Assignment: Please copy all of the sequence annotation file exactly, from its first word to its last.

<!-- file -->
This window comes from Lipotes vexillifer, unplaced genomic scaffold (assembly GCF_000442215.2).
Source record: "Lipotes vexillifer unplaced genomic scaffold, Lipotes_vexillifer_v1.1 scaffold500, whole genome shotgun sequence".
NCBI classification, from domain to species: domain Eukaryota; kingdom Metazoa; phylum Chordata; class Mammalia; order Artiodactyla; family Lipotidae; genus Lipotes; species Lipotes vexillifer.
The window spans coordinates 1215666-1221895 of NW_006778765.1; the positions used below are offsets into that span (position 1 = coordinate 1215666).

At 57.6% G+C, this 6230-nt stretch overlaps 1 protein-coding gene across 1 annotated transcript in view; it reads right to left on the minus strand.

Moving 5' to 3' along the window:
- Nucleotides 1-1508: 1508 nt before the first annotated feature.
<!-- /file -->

This window comes from Lipotes vexillifer, unplaced genomic scaffold (assembly GCF_000442215.2).
Source record: "Lipotes vexillifer unplaced genomic scaffold, Lipotes_vexillifer_v1.1 scaffold500, whole genome shotgun sequence".
NCBI classification, from domain to species: domain Eukaryota; kingdom Metazoa; phylum Chordata; class Mammalia; order Artiodactyla; family Lipotidae; genus Lipotes; species Lipotes vexillifer.
The window spans coordinates 1215666-1221895 of NW_006778765.1; the positions used below are offsets into that span (position 1 = coordinate 1215666).

At 57.6% G+C, this 6230-nt stretch overlaps 1 protein-coding gene across 1 annotated transcript in view; it reads right to left on the minus strand.

Moving 5' to 3' along the window:
- Nucleotides 1-1508: 1508 nt before the first annotated feature.